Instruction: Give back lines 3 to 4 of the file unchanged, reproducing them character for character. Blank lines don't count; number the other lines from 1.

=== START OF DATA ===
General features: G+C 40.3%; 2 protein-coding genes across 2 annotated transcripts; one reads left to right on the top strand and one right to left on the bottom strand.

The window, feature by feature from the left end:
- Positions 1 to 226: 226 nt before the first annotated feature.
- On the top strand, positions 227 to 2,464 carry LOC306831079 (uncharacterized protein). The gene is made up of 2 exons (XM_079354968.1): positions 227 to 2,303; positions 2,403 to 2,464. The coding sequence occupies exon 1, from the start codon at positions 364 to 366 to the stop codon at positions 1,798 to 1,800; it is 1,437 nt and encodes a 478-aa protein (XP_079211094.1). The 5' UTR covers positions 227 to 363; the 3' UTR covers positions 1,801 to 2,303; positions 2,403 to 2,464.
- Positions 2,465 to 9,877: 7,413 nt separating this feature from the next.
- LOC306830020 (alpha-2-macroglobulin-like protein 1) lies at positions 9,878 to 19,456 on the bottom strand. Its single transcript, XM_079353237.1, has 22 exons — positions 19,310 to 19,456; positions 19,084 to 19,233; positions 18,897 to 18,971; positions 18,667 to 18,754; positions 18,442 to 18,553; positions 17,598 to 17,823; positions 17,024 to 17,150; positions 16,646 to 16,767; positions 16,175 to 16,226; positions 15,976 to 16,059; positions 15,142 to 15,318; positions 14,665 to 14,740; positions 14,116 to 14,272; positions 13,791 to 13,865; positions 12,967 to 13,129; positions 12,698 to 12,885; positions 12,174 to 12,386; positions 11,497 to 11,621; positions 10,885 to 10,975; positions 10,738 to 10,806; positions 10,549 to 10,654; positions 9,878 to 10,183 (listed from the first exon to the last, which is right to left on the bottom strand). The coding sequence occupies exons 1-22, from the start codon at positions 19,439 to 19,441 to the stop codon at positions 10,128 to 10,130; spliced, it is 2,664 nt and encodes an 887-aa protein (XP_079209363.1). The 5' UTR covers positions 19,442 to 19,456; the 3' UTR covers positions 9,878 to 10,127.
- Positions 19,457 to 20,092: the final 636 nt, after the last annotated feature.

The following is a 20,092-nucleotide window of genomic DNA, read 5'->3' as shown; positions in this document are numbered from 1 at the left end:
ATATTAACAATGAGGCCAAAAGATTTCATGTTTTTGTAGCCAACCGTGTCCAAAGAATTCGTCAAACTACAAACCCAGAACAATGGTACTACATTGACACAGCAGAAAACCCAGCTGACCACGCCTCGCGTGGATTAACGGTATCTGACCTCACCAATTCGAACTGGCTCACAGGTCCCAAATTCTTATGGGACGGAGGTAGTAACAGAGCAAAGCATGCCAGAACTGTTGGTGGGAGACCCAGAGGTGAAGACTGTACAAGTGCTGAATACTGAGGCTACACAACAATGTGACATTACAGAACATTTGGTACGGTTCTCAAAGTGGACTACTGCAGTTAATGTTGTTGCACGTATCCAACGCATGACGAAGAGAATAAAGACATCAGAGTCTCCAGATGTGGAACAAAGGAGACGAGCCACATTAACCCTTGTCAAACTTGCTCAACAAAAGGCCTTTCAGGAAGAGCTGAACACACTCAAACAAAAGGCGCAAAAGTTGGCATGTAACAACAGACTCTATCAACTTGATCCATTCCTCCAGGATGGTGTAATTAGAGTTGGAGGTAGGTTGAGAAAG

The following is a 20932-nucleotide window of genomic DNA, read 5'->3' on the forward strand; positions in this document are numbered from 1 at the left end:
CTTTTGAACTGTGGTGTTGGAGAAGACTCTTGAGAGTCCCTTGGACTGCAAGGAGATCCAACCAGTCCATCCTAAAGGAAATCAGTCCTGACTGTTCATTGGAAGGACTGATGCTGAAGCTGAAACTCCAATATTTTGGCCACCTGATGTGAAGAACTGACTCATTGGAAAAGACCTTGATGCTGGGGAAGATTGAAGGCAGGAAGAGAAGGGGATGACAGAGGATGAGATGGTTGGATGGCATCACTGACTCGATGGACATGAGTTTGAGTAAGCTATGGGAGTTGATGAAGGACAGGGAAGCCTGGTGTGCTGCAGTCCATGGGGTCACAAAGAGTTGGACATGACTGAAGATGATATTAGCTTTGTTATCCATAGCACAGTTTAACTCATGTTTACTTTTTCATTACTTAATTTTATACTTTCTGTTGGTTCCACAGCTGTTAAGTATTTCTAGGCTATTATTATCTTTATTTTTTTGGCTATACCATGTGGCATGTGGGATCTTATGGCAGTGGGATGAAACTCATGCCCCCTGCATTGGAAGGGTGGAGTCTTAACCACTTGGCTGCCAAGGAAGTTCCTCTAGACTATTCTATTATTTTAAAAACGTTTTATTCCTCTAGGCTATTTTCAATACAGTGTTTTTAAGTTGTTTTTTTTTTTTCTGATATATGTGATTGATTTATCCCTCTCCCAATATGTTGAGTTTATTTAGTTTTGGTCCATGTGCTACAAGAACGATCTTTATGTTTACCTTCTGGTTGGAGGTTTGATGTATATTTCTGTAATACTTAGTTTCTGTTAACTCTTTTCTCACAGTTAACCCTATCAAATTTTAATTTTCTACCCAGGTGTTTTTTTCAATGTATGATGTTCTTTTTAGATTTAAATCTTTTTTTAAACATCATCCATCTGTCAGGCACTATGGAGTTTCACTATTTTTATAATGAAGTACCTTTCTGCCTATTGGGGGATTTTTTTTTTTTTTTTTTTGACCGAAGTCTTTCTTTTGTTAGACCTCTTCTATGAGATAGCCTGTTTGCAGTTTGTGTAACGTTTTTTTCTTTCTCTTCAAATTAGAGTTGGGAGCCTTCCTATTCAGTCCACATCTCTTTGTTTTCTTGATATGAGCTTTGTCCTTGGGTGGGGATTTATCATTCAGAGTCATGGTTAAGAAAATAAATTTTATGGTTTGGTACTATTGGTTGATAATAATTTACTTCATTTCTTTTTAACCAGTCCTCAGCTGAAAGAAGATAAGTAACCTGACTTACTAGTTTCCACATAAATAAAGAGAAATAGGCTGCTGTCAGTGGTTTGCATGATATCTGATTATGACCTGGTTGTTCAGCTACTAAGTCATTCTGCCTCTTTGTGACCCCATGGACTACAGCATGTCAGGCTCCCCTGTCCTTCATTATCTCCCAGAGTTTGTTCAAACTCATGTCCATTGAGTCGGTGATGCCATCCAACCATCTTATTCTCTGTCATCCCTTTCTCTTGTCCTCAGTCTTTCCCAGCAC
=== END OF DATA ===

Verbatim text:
- Positions 1 to 226: 226 nt before the first annotated feature.
- On the top strand, positions 227 to 2,464 carry LOC306831079 (uncharacterized protein). The gene is made up of 2 exons (XM_079354968.1): positions 227 to 2,303; positions 2,403 to 2,464. The coding sequence occupies exon 1, from the start codon at positions 364 to 366 to the stop codon at positions 1,798 to 1,800; it is 1,437 nt and encodes a 478-aa protein (XP_079211094.1). The 5' UTR covers positions 227 to 363; the 3' UTR covers positions 1,801 to 2,303; positions 2,403 to 2,464.